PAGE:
How I Re-Imaged My Mac Computers in My Lab

I wanted to start the school year with a new clean slate by re-imaging my computers in the lab. This process involved the cloning of a computer hard drive that I customized and reinstalling it to the rest of the computers. The hard drive I cloned, or imaged, included the specific applications I wanted my students to use, specific OS settings, and numerous Chrome extensions that block inappropriate ads on the browser. Imaging your computer is also a great way to back-up your important data.

All this could not have been done with the help of Jacob in the IT department.

Steps to Image Your Computer:

1. Open your Disk Utility application and click on the “New Image” icon.


2. Name your dmg file and save it to your desktop.


3. Plug in your external hard drive and upload the dmg into it.

Steps to Re-Image Your Computers:

1. Restart your computer.


2. Hold down the Option key during the restart of your computer.


3. Click on Recovery HD


4. Plug in your external hard drive to your computer that contains the dmg file.


5. Choose your language.


6. Click on Disk Utility.


7. Choose your hard drive on the left-hand side.


8. Click on “Restore.”


9. Click on the “Image” button and choose your dmg file.


10. Double-click on your dmg and click “Skip”.


11. Double-click on the bottom “Macintosh HD”.


12. Drag the first “Macintosh HD” into the “Destination” box.


13. Click on the “Restore” and “Erase” button.



4 thoughts on “How I Re-Imaged My Mac Computers in My Lab

  1. Thanks, very useful!

    Please note that you cannot make an image of the current disk. That would be like sawing the branch you sit on. 😉

    You would either have to:

    1. partition your main disk with 2 Mac OS X, then start the computer using the “other” partition, run Disk Utility from the “other” partition to copy the “golden” partition to the external HDD

    2. restart the computer, press Option, go to Recovery, then run Disk Utility from the Recovery

    El Capitan (10.11) has a new Disk Utility interface, but the functionalities are still there, in the menues.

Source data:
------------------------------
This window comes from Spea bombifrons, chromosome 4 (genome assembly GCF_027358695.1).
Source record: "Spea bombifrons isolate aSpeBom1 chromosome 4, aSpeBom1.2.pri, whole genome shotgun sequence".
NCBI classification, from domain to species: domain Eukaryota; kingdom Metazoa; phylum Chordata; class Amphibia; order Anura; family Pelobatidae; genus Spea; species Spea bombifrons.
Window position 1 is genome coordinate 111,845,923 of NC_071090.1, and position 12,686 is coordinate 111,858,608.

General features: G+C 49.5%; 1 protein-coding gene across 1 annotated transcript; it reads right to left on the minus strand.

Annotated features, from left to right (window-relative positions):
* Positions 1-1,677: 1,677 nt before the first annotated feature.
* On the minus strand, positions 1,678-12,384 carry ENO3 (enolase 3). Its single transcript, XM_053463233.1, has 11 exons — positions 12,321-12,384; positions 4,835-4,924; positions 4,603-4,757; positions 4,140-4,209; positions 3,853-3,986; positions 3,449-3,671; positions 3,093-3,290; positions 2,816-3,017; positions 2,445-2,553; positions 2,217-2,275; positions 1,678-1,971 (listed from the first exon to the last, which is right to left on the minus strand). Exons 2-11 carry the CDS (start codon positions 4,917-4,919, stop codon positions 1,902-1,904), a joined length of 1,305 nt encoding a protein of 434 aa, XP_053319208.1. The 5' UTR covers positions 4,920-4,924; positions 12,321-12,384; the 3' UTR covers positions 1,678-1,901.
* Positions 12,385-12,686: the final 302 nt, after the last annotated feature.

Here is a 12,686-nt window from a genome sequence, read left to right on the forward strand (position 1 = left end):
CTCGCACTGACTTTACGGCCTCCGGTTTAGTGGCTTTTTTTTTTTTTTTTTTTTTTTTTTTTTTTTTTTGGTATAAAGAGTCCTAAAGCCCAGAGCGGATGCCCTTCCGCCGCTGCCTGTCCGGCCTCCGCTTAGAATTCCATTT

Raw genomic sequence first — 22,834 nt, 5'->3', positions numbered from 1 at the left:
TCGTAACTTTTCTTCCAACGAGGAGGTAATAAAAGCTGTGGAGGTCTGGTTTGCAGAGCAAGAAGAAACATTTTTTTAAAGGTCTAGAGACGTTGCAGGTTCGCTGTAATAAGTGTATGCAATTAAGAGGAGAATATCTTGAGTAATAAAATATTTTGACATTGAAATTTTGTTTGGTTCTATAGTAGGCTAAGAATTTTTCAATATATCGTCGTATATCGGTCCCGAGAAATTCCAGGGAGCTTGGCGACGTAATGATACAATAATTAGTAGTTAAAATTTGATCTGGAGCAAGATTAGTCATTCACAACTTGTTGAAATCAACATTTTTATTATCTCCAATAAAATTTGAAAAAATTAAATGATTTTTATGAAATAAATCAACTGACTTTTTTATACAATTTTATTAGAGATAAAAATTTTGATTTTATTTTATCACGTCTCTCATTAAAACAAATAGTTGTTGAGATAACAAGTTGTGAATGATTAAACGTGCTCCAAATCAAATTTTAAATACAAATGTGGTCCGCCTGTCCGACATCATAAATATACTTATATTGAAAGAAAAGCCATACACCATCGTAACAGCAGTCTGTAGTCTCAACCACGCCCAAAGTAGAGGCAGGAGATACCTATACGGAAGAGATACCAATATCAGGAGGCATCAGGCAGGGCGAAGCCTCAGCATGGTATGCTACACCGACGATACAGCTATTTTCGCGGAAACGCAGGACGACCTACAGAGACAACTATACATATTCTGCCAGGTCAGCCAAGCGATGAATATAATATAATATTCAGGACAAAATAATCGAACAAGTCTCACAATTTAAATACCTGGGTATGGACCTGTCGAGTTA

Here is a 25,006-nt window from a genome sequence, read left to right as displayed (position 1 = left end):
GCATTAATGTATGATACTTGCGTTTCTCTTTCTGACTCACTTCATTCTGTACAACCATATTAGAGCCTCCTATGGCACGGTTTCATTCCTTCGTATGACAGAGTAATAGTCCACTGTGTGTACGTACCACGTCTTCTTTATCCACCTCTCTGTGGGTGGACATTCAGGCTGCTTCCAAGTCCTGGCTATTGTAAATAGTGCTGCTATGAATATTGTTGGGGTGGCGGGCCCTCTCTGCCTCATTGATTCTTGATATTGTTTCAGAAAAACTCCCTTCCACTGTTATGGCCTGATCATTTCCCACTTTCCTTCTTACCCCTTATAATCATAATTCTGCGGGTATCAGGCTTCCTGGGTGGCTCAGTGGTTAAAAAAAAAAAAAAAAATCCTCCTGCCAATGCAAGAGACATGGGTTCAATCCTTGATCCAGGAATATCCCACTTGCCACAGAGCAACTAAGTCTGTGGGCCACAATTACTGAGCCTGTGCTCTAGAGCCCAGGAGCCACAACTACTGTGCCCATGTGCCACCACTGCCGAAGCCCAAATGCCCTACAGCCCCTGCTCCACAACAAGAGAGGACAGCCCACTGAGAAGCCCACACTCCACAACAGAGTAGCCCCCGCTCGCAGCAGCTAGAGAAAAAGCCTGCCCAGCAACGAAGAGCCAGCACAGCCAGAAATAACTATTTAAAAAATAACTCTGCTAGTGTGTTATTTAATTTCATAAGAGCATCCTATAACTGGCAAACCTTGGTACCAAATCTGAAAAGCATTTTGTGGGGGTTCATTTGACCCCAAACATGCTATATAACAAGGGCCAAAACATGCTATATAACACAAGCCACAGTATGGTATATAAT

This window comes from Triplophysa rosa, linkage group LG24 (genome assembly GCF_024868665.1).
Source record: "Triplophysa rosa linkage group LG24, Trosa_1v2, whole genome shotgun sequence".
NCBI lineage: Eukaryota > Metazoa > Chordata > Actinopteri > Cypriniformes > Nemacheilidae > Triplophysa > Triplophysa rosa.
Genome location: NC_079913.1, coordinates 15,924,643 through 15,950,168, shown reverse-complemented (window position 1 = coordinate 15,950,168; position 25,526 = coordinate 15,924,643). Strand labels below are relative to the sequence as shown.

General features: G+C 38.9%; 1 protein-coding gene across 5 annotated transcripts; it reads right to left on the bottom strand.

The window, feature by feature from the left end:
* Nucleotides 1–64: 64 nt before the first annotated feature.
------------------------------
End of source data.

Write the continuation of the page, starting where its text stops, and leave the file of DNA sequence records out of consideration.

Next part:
2. I cloned an image from unit 1 (specs seen below) via Time-Machine and re-imaged unit 2 (specs seen below) using the clone from unit 1. The system on unit 2 runs, but seems to be a bit sluggish. My actions were actually a practice run to re-image 30 Late model 2015 iMacs (specs seen below). Can anyone help me/direct me on how to do this in a proper manner? It seems that for the image to work correctly, it must come from an identical unit meaning a unit that has the same specs. Also, is Time Machine okay to use (it’s pretty simple)?

    I have seen tutorials that use Disk Utility or other software.

    Unit 1 Specs
    iMac (21.5-inch, 2018), Display – Retina 4K display, Processor – 3.6GHz quad-core Intel Core i7, Memory – 32GB, Storage – 1TB SSD, Graphics – Radeon Pro 560 with 4GB of VRAM​

    Unit 2 Specs

    iMac (21.5-inch, 2017), Display 21.5-inch, Processor 2.3GHz dual core Intel Core i5
    Memory 2.3GHz 8GB of 2133MHz DDR4 memory, Storage 1TB (5400-rpm) hard drive, Graphics Intel Iris Plus Graphics 640

    Unit 3 Specs
    iMac (21.5-inch, Late 2015), Display 21.5-inch (diagonal) LED-backlit display with IPS technology,
    Processor 1.6GHz dual core Intel Core i5, Memory 8GB of 1867MHz LPDDR3, Storage 1.6GHz 1TB (5400-rpm) hard drive, Graphics 1.6GHz Intel HD Graphics 6000

    Thank you in advance for your time concerning this matter.

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